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Chapter: Biology of Disease: Infectious Diseases and Treatments

Infections of the Urogenital System

Infections of the Urogenital System
The urinary system and the genital systems are subject to infections by specific respective pathogens.


The urinary system and the genital systems are subject to infections by specific respective pathogens (Figure 3.16). Urinary tract infections (UTIs) are frequent in the developed world, with many millions of cases occurring each year. A number of factors, including diabetes mellitus , scarring, kidney stones, use of catheters or anatomical peculiarities of the urinary tract all predispose individuals to UTIs. These originate in the perianal area and move up the urethra into the bladder causing a short-lived, acute infection

called cystitis. Escherichia coliis the most common agent causing up to 80% of the relatively uncomplicated UTIs, like cystitis. Women are more prone than males to cystitis because of their relatively short urethra and the hormonal changes associated with the menstrual cycle . Cystitis is readily treated by increasing the uptake of fluids, particularly of acid drinks like cranberry juice, which causes increased flushing of the bladder, and by the use of antibiotics. Unfortunately, reinfections are frequent.

Pseudomonas aeruginosa has been known to cause UTIs followinghospitalization. Similarly, infections by Enterococcus faecalis and Klebsiellapneumoniae have followed organ transplants .Unfortunately,these organisms often show multidrug resistance against antibiotics. Thrush in the bladder, caused by the yeast Candida albicans can also occur following antibiotic treatment.

There has been a large increase in the incidence of sexually transmitted diseases (STDs) in the UK in recent years. Sexually transmitted diseases can affect the urinary system and the genital tract and are caused by a wide range of different pathogens. Human papilloma virus (HPV) can cause anogenital warts (condyloma acuminata). Strains 16 and 18 of HPV cause lesions in the cervix that are involved in the development of cervical carcinoma. Infection with Herpes simplex virus (HHV-2) can lead to genital herpes with painful ulcers and vesicular lesions of the genital mucous membrane. Infection with human immunodeficiency virus leads to acquired immunodeficiency syndrome (AIDS).

Some types of Chlamydia trachomatis are among the commonest causes of STDs producing local inflammations of the urethra and cervix. In contrast, other types are highly invasive and infiltrate the lymphatic system leading to necrosis (lymphogranuloma venereum).

The most widely known STDs are probably gonorrhea and syphilis caused by the bacteria Neisseria gonorrhoeae, a Gram-negative diplococcus, and Treponema pallidum a spirochete (Figure 3.20 (A) and (B)) respectively.Gonorrhea, a common STD, is a pelvic inflammatory disease whose major symptoms include a purulent inflammation of the uterine cervix and urethritis. In some women, however, the infection may be relatively asymptomatic and may go unnoticed. Syphilis was thought to have originated in the Americas and been brought to Europe by sailors on the Columbian expeditions. More recent evidence suggests that it was present in the Old World long before this. Treponema spirochetes can enter through mucous membranes or minute abrasions in the skin during sexual acts. The infection shows three stages of pathogenesis. Initially, an ulcer called a chancre develops at the site of infection. The infection then spreads to nearby lymph nodes causing them to swell and harden. Secondary syphilis develops after one to three months. It is characterized by the presence of highly infectious lesions on various parts of the body. The disease may lie dormant for many years but, if not treated with antibiotics, will develop into tertiary syphilis causing inflammations of the aorta and CNS. Dementia, heart attacks and death can all result. Patients with tertiary syphilis cannot infect others with the disease. Some patients may develop benign late syphilis, which is usually rapid in onset but does respond well to treatment. It usually begins three to 10 years after infection and is characterized by the development of gummas. These are tumor-like growths of a rubbery consistency that are most likely to affect the skin or long bones but can also develop in the eyes, mucous membranes, throat, liver and stomach lining. However, since the use of antibiotic treatments for syphilis they are increasingly uncommon.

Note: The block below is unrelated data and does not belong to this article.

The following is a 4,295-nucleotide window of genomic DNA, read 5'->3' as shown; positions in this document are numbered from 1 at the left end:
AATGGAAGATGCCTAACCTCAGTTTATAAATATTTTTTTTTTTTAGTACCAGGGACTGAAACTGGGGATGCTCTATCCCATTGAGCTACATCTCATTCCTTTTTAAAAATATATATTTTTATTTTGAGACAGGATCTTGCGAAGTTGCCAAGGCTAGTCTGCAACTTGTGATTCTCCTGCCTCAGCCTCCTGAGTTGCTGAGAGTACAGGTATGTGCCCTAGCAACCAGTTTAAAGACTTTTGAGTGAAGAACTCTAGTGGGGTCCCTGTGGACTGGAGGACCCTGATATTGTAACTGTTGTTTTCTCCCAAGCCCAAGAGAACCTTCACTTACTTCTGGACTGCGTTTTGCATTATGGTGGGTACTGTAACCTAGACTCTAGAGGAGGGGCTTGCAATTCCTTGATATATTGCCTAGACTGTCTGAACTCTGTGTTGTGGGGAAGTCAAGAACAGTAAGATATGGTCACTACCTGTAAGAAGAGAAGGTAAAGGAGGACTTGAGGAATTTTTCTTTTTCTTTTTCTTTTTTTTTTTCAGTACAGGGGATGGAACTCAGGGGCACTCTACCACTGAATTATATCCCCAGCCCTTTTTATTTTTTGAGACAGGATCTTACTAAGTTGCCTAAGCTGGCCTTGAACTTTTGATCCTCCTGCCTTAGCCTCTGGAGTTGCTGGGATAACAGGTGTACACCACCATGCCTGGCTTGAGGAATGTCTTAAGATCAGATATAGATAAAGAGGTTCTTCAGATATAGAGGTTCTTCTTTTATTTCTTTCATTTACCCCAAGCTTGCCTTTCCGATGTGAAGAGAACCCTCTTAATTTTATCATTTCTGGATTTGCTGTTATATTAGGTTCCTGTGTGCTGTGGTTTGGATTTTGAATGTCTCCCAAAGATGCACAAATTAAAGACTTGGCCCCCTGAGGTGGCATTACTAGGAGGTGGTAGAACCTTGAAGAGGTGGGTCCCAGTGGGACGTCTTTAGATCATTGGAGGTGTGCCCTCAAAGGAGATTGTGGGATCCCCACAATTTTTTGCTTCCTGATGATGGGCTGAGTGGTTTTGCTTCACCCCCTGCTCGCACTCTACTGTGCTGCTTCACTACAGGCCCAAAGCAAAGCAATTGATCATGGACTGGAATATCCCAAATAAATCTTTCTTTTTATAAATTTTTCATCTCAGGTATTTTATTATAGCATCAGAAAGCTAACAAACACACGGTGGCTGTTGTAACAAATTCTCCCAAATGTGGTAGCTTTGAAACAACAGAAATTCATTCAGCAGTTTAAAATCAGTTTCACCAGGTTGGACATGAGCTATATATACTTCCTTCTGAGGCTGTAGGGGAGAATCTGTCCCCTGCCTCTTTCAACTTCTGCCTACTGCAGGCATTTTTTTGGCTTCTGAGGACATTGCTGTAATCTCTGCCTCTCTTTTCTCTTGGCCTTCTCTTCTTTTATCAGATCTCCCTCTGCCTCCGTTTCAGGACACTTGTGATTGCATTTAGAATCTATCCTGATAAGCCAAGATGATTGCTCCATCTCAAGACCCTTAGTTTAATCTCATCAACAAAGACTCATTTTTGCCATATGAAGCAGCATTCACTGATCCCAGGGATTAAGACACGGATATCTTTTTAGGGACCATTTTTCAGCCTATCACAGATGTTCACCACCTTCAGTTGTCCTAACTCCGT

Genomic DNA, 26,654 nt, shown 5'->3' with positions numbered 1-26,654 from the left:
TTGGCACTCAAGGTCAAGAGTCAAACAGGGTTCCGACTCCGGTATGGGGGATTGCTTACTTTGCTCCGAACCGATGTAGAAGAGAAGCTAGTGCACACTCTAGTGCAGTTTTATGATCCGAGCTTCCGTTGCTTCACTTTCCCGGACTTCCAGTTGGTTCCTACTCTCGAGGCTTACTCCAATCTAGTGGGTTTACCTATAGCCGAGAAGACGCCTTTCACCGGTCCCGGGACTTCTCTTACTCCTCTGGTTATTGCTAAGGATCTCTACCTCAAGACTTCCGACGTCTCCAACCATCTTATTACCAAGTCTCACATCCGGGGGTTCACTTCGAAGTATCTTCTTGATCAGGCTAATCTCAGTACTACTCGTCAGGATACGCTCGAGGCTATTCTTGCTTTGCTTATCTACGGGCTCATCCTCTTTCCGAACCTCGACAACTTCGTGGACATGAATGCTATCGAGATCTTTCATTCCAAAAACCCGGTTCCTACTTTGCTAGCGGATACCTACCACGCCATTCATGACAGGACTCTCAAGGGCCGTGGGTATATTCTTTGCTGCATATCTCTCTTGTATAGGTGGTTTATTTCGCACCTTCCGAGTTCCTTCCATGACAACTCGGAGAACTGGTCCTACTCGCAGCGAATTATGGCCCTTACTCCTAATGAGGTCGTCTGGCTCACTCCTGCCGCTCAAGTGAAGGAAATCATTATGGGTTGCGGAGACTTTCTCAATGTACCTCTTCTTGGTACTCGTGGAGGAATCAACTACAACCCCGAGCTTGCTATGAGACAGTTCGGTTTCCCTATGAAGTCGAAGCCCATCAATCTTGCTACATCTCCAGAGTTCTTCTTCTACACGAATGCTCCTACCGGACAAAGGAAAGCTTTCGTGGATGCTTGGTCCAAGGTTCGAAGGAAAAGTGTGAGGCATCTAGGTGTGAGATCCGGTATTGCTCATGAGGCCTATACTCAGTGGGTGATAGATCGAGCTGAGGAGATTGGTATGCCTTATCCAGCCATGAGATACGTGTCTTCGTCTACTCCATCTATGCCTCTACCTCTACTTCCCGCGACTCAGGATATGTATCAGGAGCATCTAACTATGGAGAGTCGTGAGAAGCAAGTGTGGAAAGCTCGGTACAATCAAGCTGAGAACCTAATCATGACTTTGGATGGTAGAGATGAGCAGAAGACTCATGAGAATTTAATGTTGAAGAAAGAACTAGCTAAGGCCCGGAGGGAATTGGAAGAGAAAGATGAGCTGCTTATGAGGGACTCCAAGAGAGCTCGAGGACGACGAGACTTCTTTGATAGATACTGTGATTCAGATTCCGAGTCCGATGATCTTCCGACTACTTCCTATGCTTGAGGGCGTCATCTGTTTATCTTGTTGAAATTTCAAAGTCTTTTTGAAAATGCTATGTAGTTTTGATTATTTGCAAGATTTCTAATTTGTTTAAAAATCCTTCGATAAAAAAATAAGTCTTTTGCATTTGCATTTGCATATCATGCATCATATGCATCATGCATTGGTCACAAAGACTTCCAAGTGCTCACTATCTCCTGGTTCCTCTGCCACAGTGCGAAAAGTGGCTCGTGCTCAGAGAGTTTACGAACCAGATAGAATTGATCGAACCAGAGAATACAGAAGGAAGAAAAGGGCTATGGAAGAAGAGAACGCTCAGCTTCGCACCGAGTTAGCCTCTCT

The protozoan Trichomonas vaginalis (Figure 3.21) is a frequent colonizer of the mucosal membrane of the urogenital system. It is generally asymptomatic but an inflammatory reaction, trichomoniasis vaginitis, may result in a frothy cream-colored discharge.

A number of arthropods may be sexually transmitted. These include crab lice and the scabies mite (Figure 2.14(A)).

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